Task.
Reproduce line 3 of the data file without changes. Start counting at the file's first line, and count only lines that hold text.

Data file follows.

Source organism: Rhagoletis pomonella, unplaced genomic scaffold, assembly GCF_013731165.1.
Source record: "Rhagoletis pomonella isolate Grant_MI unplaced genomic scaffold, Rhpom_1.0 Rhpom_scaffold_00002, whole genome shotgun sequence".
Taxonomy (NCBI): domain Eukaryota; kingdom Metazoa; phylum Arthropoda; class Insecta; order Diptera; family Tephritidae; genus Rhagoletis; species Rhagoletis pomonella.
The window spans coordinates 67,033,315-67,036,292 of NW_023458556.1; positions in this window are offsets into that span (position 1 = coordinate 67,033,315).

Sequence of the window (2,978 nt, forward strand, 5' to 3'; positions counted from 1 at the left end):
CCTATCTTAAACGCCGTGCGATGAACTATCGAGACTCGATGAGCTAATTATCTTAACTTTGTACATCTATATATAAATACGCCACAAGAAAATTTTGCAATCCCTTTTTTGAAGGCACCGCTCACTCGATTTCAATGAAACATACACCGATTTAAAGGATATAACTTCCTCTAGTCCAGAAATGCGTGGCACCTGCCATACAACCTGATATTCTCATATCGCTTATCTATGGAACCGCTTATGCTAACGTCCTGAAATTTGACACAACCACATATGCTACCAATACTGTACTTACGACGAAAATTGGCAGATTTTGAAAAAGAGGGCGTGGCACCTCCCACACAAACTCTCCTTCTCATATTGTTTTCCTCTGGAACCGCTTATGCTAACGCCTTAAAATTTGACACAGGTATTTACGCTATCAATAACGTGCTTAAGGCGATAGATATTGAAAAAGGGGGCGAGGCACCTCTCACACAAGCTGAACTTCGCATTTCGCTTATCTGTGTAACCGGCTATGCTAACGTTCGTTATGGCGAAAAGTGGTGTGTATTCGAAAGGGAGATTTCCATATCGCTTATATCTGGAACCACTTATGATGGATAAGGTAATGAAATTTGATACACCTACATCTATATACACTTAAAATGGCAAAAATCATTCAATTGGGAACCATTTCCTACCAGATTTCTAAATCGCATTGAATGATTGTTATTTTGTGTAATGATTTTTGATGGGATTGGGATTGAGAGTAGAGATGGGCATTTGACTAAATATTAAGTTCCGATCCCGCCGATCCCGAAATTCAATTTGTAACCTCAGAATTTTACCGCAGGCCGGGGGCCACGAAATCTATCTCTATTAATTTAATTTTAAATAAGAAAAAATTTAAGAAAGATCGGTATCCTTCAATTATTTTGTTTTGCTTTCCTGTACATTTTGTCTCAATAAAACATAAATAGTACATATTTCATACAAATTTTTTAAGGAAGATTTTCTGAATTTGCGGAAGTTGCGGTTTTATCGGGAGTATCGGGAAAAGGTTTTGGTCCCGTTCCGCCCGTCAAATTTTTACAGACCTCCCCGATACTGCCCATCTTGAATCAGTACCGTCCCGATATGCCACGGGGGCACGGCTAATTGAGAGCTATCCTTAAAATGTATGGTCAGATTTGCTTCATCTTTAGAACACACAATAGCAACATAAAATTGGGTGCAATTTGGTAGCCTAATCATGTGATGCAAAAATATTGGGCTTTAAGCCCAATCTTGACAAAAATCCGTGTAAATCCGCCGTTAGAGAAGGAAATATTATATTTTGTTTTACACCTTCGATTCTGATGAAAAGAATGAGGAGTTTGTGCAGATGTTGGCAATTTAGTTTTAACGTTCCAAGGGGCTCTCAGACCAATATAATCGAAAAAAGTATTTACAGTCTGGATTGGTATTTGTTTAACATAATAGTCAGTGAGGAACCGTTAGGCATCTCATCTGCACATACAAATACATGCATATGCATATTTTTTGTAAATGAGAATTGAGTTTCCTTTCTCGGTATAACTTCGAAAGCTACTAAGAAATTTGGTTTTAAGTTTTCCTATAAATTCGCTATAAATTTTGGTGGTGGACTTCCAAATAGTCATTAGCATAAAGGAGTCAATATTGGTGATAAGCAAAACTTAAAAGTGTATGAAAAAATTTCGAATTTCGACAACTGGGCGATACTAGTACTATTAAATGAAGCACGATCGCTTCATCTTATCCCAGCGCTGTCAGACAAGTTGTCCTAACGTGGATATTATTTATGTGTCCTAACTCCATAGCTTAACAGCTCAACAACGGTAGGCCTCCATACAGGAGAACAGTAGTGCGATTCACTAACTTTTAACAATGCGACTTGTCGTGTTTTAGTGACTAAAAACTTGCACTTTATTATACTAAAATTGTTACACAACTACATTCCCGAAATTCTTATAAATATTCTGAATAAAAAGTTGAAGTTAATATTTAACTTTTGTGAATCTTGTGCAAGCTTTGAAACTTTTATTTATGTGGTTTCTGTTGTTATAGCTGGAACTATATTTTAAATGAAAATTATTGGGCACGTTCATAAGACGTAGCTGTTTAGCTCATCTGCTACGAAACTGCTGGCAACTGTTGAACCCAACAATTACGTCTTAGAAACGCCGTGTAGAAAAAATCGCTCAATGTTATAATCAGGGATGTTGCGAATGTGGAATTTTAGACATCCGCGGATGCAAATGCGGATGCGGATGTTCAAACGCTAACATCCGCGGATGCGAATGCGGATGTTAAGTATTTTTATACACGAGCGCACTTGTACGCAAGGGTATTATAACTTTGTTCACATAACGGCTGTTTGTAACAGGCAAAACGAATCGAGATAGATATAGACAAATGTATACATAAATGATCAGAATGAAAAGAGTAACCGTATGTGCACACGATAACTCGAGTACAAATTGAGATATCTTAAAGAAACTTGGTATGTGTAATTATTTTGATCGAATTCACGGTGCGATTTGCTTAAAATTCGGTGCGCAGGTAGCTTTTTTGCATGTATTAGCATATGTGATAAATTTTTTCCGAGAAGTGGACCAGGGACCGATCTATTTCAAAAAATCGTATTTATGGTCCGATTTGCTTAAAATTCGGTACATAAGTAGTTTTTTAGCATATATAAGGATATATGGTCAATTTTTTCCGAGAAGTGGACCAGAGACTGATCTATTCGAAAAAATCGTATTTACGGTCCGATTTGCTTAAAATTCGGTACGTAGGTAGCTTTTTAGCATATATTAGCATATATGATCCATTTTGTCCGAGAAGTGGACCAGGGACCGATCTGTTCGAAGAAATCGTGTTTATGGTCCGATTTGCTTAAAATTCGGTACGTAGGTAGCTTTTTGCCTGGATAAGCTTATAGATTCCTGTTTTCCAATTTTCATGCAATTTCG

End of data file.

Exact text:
Taxonomy (NCBI): domain Eukaryota; kingdom Metazoa; phylum Arthropoda; class Insecta; order Diptera; family Tephritidae; genus Rhagoletis; species Rhagoletis pomonella.